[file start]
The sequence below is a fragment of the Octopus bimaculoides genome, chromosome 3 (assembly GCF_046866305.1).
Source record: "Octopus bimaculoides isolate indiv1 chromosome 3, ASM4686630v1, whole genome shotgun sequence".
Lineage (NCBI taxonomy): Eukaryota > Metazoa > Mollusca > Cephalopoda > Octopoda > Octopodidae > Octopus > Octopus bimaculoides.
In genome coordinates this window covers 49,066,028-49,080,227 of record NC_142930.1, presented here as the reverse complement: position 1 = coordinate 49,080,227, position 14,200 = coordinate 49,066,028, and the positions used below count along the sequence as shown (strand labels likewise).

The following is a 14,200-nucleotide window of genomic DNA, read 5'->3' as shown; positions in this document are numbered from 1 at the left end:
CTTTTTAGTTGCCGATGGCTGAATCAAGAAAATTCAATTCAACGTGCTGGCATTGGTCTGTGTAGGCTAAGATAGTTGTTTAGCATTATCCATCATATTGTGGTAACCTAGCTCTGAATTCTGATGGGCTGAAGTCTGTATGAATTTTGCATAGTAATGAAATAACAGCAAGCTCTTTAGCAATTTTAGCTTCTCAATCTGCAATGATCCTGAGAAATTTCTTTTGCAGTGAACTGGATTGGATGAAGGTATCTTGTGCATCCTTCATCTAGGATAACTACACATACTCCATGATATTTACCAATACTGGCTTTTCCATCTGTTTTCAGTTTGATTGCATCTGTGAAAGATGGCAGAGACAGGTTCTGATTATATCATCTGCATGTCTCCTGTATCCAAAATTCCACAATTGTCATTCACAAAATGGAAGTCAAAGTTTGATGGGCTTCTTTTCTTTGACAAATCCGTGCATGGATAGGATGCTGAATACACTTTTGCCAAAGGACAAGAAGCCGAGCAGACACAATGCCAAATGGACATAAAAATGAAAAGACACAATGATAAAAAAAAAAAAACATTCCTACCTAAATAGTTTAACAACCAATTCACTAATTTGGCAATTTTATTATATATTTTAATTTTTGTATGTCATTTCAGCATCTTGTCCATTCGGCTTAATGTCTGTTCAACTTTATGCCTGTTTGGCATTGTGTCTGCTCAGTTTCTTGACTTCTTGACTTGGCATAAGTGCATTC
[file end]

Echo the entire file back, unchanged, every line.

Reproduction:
The sequence below is a fragment of the Octopus bimaculoides genome, chromosome 3 (assembly GCF_046866305.1).
Source record: "Octopus bimaculoides isolate indiv1 chromosome 3, ASM4686630v1, whole genome shotgun sequence".
Lineage (NCBI taxonomy): Eukaryota > Metazoa > Mollusca > Cephalopoda > Octopoda > Octopodidae > Octopus > Octopus bimaculoides.
In genome coordinates this window covers 49,066,028-49,080,227 of record NC_142930.1, presented here as the reverse complement: position 1 = coordinate 49,080,227, position 14,200 = coordinate 49,066,028, and the positions used below count along the sequence as shown (strand labels likewise).

The following is a 14,200-nucleotide window of genomic DNA, read 5'->3' as shown; positions in this document are numbered from 1 at the left end:
CTTTTTAGTTGCCGATGGCTGAATCAAGAAAATTCAATTCAACGTGCTGGCATTGGTCTGTGTAGGCTAAGATAGTTGTTTAGCATTATCCATCATATTGTGGTAACCTAGCTCTGAATTCTGATGGGCTGAAGTCTGTATGAATTTTGCATAGTAATGAAATAACAGCAAGCTCTTTAGCAATTTTAGCTTCTCAATCTGCAATGATCCTGAGAAATTTCTTTTGCAGTGAACTGGATTGGATGAAGGTATCTTGTGCATCCTTCATCTAGGATAACTACACATACTCCATGATATTTACCAATACTGGCTTTTCCATCTGTTTTCAGTTTGATTGCATCTGTGAAAGATGGCAGAGACAGGTTCTGATTATATCATCTGCATGTCTCCTGTATCCAAAATTCCACAATTGTCATTCACAAAATGGAAGTCAAAGTTTGATGGGCTTCTTTTCTTTGACAAATCCGTGCATGGATAGGATGCTGAATACACTTTTGCCAAAGGACAAGAAGCCGAGCAGACACAATGCCAAATGGACATAAAAATGAAAAGACACAATGATAAAAAAAAAAAAACATTCCTACCTAAATAGTTTAACAACCAATTCACTAATTTGGCAATTTTATTATATATTTTAATTTTTGTATGTCATTTCAGCATCTTGTCCATTCGGCTTAATGTCTGTTCAACTTTATGCCTGTTTGGCATTGTGTCTGCTCAGTTTCTTGACTTCTTGACTTGGCATAAGTGCATTC